Mr. Cymrot believes the walks are rallying the community to spread the word that there are still hostages. “The feeling many people have is that the hostages often are forgotten in the discourse,” he said. “There are still 130 in there.

“I always encourage people to show up. We also pray that the hostages are released, and we don’t have to walk anymore.”

Daphna Arad is part of Run For Their Lives.

Ms. Arad grew up in Israel. She has lived in the United States for almost 40 years but has a lot of family in Israel. “I have grandchildren in the military in Israel,” she said. “I have daughters in Israel, siblings and their families in Israel.” On a recent trip there, she spent time volunteering, planting cucumber seeds, and picking clementines.

She thought the walk was a great idea. “I’m an Israeli American and I started sending messages to my friends, to the WhatsApp groups that I belong to, to people that I know, and asked people to start coming,” she said. “Very quickly, we became a group of 50 to 60.”

There is a core group of regulars. “It can rain, it can be freezing cold, we’re walking with umbrellas, but there are about 30 people who come almost every Friday,” she said. Ms. Arad is among those regulars. She has missed only two walks since joining the group — one of them during her trip to Israel.

The walk takes about 18 minutes. That’s not accidental — the number signifies chai, the Hebrew word for life.

While some walkers carry flags, others carry signs. “We have signs with Edan’s pictures on them,” Ms. Arad said. “We have signs with other hostages’ pictures on them, we have signs that show all the hostages, signs that say ‘bring them home now,’ signs with the yellow ribbon” — a symbol that has become a popular way to show support for the hostages — “so that when we walk, people who drive by will understand why we are walking.

“That’s why we’re doing this — to raise awareness.

“I think that what happened on October 7 shook our whole world,” Ms. Arad continued. “I think that it brought everything out onto the surface” and made it clear that “there is antisemitism all around us. I’m a daughter of Holocaust survivors, and I feel it’s important that we raise our heads and we say never again.” And she feels it’s crucial to keep the plight of the hostages on the world stage. “The world is turning its back, the U.N. is turning its back, so we have to raise our voices.”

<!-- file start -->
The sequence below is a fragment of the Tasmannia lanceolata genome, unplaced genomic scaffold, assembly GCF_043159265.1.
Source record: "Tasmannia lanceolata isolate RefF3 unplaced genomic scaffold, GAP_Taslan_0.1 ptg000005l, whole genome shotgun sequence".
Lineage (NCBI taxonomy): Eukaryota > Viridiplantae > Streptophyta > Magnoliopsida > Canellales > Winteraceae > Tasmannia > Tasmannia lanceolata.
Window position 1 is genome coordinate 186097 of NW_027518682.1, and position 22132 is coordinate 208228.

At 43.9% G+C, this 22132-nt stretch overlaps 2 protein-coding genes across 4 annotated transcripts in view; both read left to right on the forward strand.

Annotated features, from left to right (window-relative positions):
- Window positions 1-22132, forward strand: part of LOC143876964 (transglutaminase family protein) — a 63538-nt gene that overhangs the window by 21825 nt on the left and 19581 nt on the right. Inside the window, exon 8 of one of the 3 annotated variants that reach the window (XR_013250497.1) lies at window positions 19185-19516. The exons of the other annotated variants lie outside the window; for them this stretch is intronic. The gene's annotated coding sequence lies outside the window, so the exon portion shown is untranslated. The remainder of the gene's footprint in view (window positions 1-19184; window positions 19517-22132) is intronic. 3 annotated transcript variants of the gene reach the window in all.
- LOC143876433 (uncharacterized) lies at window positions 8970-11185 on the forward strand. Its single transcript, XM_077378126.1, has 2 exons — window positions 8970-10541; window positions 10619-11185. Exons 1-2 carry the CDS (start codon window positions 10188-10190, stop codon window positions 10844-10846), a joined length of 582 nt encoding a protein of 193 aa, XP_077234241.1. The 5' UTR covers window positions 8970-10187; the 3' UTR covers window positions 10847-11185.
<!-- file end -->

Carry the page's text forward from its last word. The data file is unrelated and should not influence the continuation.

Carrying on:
One of the walks was particularly impactful. “Edan’s parents were going to attend, and we reached out to schools and temples and said ‘let’s drum up support for them,’” Mr. Cymrot said. “And that one had about 1,000 people.”

“It was an especially cold day,” Ms. Arad said, but there were so many walkers, “the police had to come and close the street. It was amazing.”

And it sounds like the families are feeling the support. Jon Polin, the father of 23-year-old American-Israeli hostage Hersch Goldberg-Polin, recently sent a video message addressed to a Long Island chapter. “We know you’re out fighting for Hersch and all the hostages,” he said. “We know you’re out walking on Sundays, we see the videos, we see the pictures, we feel it, it strengthens us, it is the one positive that we feel.

“Thank you so much. Don’t stop until they’re home — hopefully today.”

“I think it’s very important that we continue doing this until the very last hostage is back at home,” Ms. Arad concluded. “I’d like to encourage people to join us on the march, to come, to participate, and to help us pray that these hostages return home. We won’t stop until everyone has been released.”